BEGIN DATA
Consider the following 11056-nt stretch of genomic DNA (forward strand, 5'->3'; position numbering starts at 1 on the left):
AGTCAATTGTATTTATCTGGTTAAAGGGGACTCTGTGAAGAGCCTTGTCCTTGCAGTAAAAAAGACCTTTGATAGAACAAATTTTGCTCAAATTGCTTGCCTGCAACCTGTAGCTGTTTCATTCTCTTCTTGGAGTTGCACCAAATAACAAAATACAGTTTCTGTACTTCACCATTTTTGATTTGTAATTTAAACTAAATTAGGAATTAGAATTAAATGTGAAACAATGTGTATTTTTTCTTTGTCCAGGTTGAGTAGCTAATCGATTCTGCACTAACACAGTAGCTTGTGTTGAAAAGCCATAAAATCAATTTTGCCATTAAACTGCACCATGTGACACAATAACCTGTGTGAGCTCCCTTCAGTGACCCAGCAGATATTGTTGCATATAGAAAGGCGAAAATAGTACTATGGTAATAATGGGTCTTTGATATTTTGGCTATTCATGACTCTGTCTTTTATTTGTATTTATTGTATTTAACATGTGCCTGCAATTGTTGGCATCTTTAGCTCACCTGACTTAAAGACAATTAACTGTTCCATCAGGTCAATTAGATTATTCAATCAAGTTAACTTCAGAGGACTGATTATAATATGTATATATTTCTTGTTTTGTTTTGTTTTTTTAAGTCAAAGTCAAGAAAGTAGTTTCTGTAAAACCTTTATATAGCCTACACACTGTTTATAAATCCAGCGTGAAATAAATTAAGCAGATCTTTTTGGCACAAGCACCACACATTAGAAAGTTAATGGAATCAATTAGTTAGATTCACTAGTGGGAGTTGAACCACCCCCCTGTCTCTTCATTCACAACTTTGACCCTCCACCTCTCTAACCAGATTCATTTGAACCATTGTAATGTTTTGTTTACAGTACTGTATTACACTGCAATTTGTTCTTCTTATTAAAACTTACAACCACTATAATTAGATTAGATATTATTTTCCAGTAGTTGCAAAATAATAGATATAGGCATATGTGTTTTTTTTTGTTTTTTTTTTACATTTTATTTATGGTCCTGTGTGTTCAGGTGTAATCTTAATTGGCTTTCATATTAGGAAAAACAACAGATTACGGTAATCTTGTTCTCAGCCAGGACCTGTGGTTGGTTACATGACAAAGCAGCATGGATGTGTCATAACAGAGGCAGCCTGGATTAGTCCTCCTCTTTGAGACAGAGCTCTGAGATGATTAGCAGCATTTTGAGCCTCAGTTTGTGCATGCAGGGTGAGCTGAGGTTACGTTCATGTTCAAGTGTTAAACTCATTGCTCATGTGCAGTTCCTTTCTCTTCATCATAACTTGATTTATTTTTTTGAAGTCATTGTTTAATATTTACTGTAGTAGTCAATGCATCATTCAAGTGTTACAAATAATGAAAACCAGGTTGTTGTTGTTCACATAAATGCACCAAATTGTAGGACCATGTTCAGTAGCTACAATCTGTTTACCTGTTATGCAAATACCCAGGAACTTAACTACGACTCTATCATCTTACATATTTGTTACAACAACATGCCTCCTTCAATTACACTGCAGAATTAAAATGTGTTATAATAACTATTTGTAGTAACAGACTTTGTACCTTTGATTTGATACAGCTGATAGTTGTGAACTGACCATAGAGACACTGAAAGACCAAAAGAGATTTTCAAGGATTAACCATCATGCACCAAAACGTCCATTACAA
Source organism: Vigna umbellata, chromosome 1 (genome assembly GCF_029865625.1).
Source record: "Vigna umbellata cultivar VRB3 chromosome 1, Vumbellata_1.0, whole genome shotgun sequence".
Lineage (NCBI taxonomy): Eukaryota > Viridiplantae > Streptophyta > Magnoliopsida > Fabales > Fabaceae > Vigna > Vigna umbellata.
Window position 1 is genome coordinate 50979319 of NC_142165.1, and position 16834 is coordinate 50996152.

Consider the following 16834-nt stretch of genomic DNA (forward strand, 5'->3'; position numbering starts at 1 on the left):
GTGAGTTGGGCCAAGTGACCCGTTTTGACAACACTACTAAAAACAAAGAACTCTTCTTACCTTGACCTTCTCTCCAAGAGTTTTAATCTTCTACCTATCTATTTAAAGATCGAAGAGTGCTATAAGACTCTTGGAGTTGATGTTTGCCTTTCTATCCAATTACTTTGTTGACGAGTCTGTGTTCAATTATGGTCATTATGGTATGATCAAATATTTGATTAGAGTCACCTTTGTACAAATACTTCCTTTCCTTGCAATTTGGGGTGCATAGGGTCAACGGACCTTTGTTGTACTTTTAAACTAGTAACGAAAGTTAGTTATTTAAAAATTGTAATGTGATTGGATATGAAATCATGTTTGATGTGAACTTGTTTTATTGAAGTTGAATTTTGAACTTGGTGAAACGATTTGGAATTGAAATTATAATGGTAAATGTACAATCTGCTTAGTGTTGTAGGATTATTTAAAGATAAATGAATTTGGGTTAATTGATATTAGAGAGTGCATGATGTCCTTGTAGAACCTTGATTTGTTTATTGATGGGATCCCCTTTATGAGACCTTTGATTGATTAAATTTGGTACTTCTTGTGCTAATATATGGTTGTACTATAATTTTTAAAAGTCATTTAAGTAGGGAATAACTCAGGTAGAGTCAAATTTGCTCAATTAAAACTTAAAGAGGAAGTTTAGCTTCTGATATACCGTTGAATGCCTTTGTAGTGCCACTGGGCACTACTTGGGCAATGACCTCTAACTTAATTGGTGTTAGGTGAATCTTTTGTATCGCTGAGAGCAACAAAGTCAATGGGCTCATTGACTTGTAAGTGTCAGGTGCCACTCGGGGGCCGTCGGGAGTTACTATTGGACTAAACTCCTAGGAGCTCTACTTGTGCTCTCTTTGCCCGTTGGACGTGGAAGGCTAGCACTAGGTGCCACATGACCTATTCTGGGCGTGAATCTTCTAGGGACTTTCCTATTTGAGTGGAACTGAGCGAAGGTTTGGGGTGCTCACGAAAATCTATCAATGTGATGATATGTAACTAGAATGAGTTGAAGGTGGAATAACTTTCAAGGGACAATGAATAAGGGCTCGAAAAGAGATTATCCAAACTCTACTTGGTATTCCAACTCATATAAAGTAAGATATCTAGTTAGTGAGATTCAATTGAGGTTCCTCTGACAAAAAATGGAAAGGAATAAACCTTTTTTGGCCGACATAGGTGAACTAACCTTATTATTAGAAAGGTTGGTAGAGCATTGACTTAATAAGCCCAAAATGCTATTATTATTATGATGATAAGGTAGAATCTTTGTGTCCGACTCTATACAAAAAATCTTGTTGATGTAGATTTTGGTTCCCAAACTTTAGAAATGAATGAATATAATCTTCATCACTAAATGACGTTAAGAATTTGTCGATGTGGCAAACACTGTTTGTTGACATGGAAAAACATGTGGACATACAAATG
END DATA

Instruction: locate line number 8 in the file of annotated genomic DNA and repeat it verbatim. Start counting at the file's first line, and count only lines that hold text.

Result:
GTGAGTTGGGCCAAGTGACCCGTTTTGACAACACTACTAAAAACAAAGAACTCTTCTTACCTTGACCTTCTCTCCAAGAGTTTTAATCTTCTACCTATCTATTTAAAGATCGAAGAGTGCTATAAGACTCTTGGAGTTGATGTTTGCCTTTCTATCCAATTACTTTGTTGACGAGTCTGTGTTCAATTATGGTCATTATGGTATGATCAAATATTTGATTAGAGTCACCTTTGTACAAATACTTCCTTTCCTTGCAATTTGGGGTGCATAGGGTCAACGGACCTTTGTTGTACTTTTAAACTAGTAACGAAAGTTAGTTATTTAAAAATTGTAATGTGATTGGATATGAAATCATGTTTGATGTGAACTTGTTTTATTGAAGTTGAATTTTGAACTTGGTGAAACGATTTGGAATTGAAATTATAATGGTAAATGTACAATCTGCTTAGTGTTGTAGGATTATTTAAAGATAAATGAATTTGGGTTAATTGATATTAGAGAGTGCATGATGTCCTTGTAGAACCTTGATTTGTTTATTGATGGGATCCCCTTTATGAGACCTTTGATTGATTAAATTTGGTACTTCTTGTGCTAATATATGGTTGTACTATAATTTTTAAAAGTCATTTAAGTAGGGAATAACTCAGGTAGAGTCAAATTTGCTCAATTAAAACTTAAAGAGGAAGTTTAGCTTCTGATATACCGTTGAATGCCTTTGTAGTGCCACTGGGCACTACTTGGGCAATGACCTCTAACTTAATTGGTGTTAGGTGAATCTTTTGTATCGCTGAGAGCAACAAAGTCAATGGGCTCATTGACTTGTAAGTGTCAGGTGCCACTCGGGGGCCGTCGGGAGTTACTATTGGACTAAACTCCTAGGAGCTCTACTTGTGCTCTCTTTGCCCGTTGGACGTGGAAGGCTAGCACTAGGTGCCACATGACCTATTCTGGGCGTGAATCTTCTAGGGACTTTCCTATTTGAGTGGAACTGAGCGAAGGTTTGGGGTGCTCACGAAAATCTATCAATGTGATGATATGTAACTAGAATGAGTTGAAGGTGGAATAACTTTCAAGGGACAATGAATAAGGGCTCGAAAAGAGATTATCCAAACTCTACTTGGTATTCCAACTCATATAAAGTAAGATATCTAGTTAGTGAGATTCAATTGAGGTTCCTCTGACAAAAAATGGAAAGGAATAAACCTTTTTTGGCCGACATAGGTGAACTAACCTTATTATTAGAAAGGTTGGTAGAGCATTGACTTAATAAGCCCAAAATGCTATTATTATTATGATGATAAGGTAGAATCTTTGTGTCCGACTCTATACAAAAAATCTTGTTGATGTAGATTTTGGTTCCCAAACTTTAGAAATGAATGAATATAATCTTCATCACTAAATGACGTTAAGAATTTGTCGATGTGGCAAACACTGTTTGTTGACATGGAAAAACATGTGGACATACAAATG